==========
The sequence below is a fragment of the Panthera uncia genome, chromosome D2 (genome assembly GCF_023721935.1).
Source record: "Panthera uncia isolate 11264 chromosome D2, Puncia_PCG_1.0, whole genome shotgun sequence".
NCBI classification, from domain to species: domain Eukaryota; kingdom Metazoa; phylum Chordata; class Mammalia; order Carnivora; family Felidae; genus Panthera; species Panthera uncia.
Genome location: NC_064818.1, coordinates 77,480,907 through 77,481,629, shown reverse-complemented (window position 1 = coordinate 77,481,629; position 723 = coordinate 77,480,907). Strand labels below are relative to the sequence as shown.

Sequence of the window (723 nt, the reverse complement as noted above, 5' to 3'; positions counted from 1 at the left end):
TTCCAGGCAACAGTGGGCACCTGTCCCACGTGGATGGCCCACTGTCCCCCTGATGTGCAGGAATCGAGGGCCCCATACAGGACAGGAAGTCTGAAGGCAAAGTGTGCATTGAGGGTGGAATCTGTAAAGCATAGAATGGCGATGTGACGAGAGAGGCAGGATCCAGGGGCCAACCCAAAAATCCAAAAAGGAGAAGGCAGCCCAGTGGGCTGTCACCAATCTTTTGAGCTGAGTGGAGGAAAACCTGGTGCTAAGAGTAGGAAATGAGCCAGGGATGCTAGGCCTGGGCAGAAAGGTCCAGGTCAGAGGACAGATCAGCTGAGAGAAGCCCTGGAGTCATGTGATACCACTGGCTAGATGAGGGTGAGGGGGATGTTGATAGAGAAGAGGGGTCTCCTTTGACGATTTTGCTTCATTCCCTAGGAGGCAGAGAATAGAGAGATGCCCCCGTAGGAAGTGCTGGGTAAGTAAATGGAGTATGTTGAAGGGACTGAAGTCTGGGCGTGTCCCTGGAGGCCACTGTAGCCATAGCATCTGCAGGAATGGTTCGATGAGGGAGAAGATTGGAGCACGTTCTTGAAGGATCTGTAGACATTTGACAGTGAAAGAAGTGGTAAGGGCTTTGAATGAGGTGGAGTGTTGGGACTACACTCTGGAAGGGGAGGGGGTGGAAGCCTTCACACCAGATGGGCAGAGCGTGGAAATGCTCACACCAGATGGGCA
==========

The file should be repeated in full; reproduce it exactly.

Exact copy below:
The sequence below is a fragment of the Panthera uncia genome, chromosome D2 (genome assembly GCF_023721935.1).
Source record: "Panthera uncia isolate 11264 chromosome D2, Puncia_PCG_1.0, whole genome shotgun sequence".
NCBI classification, from domain to species: domain Eukaryota; kingdom Metazoa; phylum Chordata; class Mammalia; order Carnivora; family Felidae; genus Panthera; species Panthera uncia.
Genome location: NC_064818.1, coordinates 77,480,907 through 77,481,629, shown reverse-complemented (window position 1 = coordinate 77,481,629; position 723 = coordinate 77,480,907). Strand labels below are relative to the sequence as shown.

Sequence of the window (723 nt, the reverse complement as noted above, 5' to 3'; positions counted from 1 at the left end):
TTCCAGGCAACAGTGGGCACCTGTCCCACGTGGATGGCCCACTGTCCCCCTGATGTGCAGGAATCGAGGGCCCCATACAGGACAGGAAGTCTGAAGGCAAAGTGTGCATTGAGGGTGGAATCTGTAAAGCATAGAATGGCGATGTGACGAGAGAGGCAGGATCCAGGGGCCAACCCAAAAATCCAAAAAGGAGAAGGCAGCCCAGTGGGCTGTCACCAATCTTTTGAGCTGAGTGGAGGAAAACCTGGTGCTAAGAGTAGGAAATGAGCCAGGGATGCTAGGCCTGGGCAGAAAGGTCCAGGTCAGAGGACAGATCAGCTGAGAGAAGCCCTGGAGTCATGTGATACCACTGGCTAGATGAGGGTGAGGGGGATGTTGATAGAGAAGAGGGGTCTCCTTTGACGATTTTGCTTCATTCCCTAGGAGGCAGAGAATAGAGAGATGCCCCCGTAGGAAGTGCTGGGTAAGTAAATGGAGTATGTTGAAGGGACTGAAGTCTGGGCGTGTCCCTGGAGGCCACTGTAGCCATAGCATCTGCAGGAATGGTTCGATGAGGGAGAAGATTGGAGCACGTTCTTGAAGGATCTGTAGACATTTGACAGTGAAAGAAGTGGTAAGGGCTTTGAATGAGGTGGAGTGTTGGGACTACACTCTGGAAGGGGAGGGGGTGGAAGCCTTCACACCAGATGGGCAGAGCGTGGAAATGCTCACACCAGATGGGCA